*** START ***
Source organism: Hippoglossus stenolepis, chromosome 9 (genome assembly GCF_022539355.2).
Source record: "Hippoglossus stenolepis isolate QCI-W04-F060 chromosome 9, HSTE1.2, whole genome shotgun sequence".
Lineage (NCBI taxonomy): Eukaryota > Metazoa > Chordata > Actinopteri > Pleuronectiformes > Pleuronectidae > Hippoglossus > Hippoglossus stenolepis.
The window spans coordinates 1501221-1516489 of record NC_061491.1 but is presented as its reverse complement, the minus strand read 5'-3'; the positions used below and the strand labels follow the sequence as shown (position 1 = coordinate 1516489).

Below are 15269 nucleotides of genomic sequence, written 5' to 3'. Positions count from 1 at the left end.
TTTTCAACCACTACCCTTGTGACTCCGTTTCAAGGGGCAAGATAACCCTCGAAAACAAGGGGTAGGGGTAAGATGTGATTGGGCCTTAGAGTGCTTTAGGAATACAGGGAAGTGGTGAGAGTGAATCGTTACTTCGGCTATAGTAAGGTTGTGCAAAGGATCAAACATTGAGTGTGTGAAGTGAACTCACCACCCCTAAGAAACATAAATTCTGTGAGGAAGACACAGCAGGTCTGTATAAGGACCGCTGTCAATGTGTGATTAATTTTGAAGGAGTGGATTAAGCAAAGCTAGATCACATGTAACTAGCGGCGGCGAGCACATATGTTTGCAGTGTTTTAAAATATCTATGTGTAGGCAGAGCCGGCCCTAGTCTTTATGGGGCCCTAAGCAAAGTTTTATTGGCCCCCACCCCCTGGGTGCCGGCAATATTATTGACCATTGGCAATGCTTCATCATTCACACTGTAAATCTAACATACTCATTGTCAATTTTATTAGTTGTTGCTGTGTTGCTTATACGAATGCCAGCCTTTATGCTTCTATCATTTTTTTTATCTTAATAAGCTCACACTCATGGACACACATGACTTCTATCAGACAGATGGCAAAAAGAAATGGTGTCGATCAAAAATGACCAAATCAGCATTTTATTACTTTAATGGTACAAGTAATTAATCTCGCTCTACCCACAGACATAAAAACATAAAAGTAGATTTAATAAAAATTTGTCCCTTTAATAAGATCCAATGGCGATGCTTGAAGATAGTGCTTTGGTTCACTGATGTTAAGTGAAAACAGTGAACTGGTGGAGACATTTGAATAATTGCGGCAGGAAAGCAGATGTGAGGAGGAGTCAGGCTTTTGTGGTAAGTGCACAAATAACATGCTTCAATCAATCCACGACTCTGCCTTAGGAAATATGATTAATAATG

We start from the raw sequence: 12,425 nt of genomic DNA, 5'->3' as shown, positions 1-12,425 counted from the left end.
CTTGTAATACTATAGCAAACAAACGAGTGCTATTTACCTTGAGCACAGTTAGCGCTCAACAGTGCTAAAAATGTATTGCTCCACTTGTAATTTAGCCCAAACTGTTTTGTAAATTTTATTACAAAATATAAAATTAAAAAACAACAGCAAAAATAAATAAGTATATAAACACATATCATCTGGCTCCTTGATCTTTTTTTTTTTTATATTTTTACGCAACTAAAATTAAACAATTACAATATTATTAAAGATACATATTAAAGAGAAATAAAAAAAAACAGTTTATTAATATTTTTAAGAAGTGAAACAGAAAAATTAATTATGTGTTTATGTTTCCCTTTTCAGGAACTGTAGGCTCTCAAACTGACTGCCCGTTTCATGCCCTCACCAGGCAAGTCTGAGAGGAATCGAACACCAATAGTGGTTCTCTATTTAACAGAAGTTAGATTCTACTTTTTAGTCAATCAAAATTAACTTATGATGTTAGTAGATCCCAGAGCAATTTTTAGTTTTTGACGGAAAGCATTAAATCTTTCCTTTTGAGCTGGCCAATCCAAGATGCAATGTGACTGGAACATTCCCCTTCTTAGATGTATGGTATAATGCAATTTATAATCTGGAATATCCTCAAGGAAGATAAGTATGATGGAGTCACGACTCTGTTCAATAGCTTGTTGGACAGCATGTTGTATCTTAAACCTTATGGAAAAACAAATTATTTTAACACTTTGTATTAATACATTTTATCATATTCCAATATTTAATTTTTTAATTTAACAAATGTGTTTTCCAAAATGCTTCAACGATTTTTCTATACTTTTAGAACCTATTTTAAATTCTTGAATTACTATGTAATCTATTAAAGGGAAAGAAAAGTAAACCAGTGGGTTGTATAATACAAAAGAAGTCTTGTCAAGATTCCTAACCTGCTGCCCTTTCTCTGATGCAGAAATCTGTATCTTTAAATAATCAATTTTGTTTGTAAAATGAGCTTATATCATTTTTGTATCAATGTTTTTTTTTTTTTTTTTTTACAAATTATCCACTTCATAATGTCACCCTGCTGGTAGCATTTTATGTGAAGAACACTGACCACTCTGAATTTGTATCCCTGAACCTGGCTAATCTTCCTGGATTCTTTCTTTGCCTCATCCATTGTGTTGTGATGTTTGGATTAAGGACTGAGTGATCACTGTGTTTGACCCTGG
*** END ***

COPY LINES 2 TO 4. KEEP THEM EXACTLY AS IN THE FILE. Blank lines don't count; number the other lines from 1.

Source record: "Hippoglossus stenolepis isolate QCI-W04-F060 chromosome 9, HSTE1.2, whole genome shotgun sequence".
Lineage (NCBI taxonomy): Eukaryota > Metazoa > Chordata > Actinopteri > Pleuronectiformes > Pleuronectidae > Hippoglossus > Hippoglossus stenolepis.
The window spans coordinates 1501221-1516489 of record NC_061491.1 but is presented as its reverse complement, the minus strand read 5'-3'; the positions used below and the strand labels follow the sequence as shown (position 1 = coordinate 1516489).